A number of OneTen’s 37 founding CEOs are from leading ICT companies.

Buffy Naylor, Senior Managing Editor

July 9, 2021

3 Min Read
Leadership coalition

CEO coalition OneTen is working to help Black talent reach its full potential. The group is combining the power of its membership to upskill, hire and promote one million Black Americans over the next 10 years into family-sustaining jobs with opportunities for advancement.

The membership of OneTen is comprised of leading executives and employers across a number of industries. They are taking action to make a meaningful, measurable and lasting systemic impact on racial and economic justice. This will help create a more equitable society. The organization connects employers with talent partners, leading nonprofits and other skill-credentialing organizations that support the development of diverse talent.

OneTen was founded in December 2020 by Ken Chenault, chairman and managing director of General Catalyst and former chairman and CEO of American Express; Ken Frazier, chairman and CEO of Merck; Charles Phillips, managing partner of Recognize, chairman of the Black Economic Alliance and former CEO of Infor; Ginni Rometty, executive chairman and former CEO of IBM; and Kevin Sharer, former chairman and CEO of Amgen and former faculty member at Harvard Business School. All five founders will serve on the board of OneTen along with other participating CEOs. Frazier and Rometty will serve as co-chairs.

An Increasingly Diverse Workforce


Merck’s Ken Frazier

“Our country’s workforce of the future will be an increasingly diverse one,” said Frazier. “Through the creation of one million jobs for Black Americans over the next 10 years, OneTen has the potential to address persistent intergenerational gaps in opportunity and wealth.”


IBM’s Ginni Rometty

“OneTen links our companies with the critical work we know we need to do to improve racial equity in America,” said IBM’s Rometty. “This will not only help our individual companies, but by removing structural barriers that have disproportionately hindered Black Americans from joining the middle-class, it will also help lift all Americans”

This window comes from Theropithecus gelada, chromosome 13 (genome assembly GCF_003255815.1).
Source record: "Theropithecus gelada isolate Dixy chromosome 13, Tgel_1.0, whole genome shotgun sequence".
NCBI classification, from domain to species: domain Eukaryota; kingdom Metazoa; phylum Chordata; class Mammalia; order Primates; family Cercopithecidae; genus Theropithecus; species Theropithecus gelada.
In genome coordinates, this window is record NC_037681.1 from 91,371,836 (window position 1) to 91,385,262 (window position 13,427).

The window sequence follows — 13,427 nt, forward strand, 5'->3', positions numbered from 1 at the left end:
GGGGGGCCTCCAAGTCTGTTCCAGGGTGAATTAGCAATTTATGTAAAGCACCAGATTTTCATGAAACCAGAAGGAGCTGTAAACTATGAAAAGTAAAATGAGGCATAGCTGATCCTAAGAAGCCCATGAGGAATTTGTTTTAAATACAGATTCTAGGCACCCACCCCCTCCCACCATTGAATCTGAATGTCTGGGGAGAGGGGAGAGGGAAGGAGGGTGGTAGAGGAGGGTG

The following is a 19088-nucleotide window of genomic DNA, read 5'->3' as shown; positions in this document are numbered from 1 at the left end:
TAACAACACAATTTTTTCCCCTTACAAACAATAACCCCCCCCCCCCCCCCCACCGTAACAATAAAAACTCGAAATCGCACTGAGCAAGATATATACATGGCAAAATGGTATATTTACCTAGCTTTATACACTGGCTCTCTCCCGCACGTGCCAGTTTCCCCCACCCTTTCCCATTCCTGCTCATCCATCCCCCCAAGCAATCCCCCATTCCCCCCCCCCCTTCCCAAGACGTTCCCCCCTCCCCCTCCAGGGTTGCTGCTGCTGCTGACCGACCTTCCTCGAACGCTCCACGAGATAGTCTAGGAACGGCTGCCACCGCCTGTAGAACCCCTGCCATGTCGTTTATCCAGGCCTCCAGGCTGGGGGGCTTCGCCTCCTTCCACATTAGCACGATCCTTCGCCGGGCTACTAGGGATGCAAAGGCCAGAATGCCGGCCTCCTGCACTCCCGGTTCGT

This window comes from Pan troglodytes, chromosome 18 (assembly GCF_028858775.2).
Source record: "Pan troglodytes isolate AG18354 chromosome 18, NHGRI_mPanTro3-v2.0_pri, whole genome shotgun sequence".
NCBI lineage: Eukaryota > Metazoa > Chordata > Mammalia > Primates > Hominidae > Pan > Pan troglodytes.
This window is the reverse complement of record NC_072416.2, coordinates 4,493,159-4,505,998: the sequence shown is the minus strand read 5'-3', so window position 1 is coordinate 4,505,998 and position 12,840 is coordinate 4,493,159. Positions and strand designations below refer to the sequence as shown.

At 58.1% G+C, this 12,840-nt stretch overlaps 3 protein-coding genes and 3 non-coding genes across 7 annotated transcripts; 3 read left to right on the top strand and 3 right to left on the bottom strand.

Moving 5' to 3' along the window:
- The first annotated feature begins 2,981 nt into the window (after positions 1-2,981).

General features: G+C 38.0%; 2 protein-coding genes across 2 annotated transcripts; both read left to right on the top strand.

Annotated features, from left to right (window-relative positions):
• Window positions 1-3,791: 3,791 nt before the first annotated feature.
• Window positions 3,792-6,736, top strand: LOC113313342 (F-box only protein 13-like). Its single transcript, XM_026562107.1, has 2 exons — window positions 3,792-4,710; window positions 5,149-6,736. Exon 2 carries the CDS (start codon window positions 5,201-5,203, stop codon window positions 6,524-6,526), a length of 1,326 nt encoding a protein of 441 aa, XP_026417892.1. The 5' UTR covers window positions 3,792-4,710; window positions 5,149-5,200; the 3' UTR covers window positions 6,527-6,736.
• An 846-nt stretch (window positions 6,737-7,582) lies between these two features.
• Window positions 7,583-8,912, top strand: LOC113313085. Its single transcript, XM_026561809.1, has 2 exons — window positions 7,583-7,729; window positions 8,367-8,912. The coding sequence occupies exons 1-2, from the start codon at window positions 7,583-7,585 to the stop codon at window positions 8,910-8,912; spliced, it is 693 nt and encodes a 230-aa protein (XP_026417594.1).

A number of OneTen’s 37 founding CEOs and companies are leaders in the ICT industry. In addition to IBM, the membership includes Accenture, AT&T, Cisco, Comcast, HP and Verizon. The group welcomes additional members, including small and medium-size businesses, which power the majority of the U.S. economy.

A More Inclusive System

The CEO coalition recognizes that the current system is not inclusive enough. Systemic barriers have prevented many Black Americans from the opportunity to earn success. Therefore, the group has set out to help companies provide more equitable environments to drive better business outcomes and benefit all employees.

OneTen is cultivating an ecosystem that brings together major employers, in partnership with the nation’s leading nonprofits and other skill-credentialing organizations. They will create a more flexible talent pipeline and practices that will allow employees and employers to thrive by shifting to a skills-first paradigm.

Working with employers, education partners and upskilling partners, OneTen helps design educational and employment solutions. Their goal is to better develop, retain and advance diverse and underrepresented talent. And there is an explicit commitment to hire or promote Black Americans without four-year degrees.

Want to contact the author directly about this story? Have ideas for a follow-up article? Email Buffy Naylor or connect with her on LinkedIn.


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About the Author(s)

Buffy Naylor

Senior Managing Editor, Channel Futures

Buffy Naylor is senior managing editor of Channel Futures. Prior to joining Informa (then VIRGO) in 2008, she was an award-winning copywriter and editor, then senior manager of corporate communications for an international leisure travel corporation and, before that, in charge of creative development and copywriting for a boutique marketing and public relations agency.

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